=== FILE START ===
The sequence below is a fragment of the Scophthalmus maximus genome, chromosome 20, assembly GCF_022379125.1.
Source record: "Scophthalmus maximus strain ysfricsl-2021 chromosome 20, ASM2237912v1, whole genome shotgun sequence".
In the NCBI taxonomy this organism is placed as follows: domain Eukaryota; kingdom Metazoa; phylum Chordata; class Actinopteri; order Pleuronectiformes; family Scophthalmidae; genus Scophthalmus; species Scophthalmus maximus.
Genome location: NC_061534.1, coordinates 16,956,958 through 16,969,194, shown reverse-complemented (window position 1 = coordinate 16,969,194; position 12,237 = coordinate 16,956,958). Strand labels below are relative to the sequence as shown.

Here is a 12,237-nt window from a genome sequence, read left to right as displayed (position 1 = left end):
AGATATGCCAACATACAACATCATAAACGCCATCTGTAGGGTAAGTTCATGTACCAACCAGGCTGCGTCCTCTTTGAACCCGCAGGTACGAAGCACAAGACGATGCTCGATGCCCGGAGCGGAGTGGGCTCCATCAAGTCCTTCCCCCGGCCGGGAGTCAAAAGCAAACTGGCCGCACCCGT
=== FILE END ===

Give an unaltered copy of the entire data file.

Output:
The sequence below is a fragment of the Scophthalmus maximus genome, chromosome 20, assembly GCF_022379125.1.
Source record: "Scophthalmus maximus strain ysfricsl-2021 chromosome 20, ASM2237912v1, whole genome shotgun sequence".
In the NCBI taxonomy this organism is placed as follows: domain Eukaryota; kingdom Metazoa; phylum Chordata; class Actinopteri; order Pleuronectiformes; family Scophthalmidae; genus Scophthalmus; species Scophthalmus maximus.
Genome location: NC_061534.1, coordinates 16,956,958 through 16,969,194, shown reverse-complemented (window position 1 = coordinate 16,969,194; position 12,237 = coordinate 16,956,958). Strand labels below are relative to the sequence as shown.

Here is a 12,237-nt window from a genome sequence, read left to right as displayed (position 1 = left end):
AGATATGCCAACATACAACATCATAAACGCCATCTGTAGGGTAAGTTCATGTACCAACCAGGCTGCGTCCTCTTTGAACCCGCAGGTACGAAGCACAAGACGATGCTCGATGCCCGGAGCGGAGTGGGCTCCATCAAGTCCTTCCCCCGGCCGGGAGTCAAAAGCAAACTGGCCGCACCCGT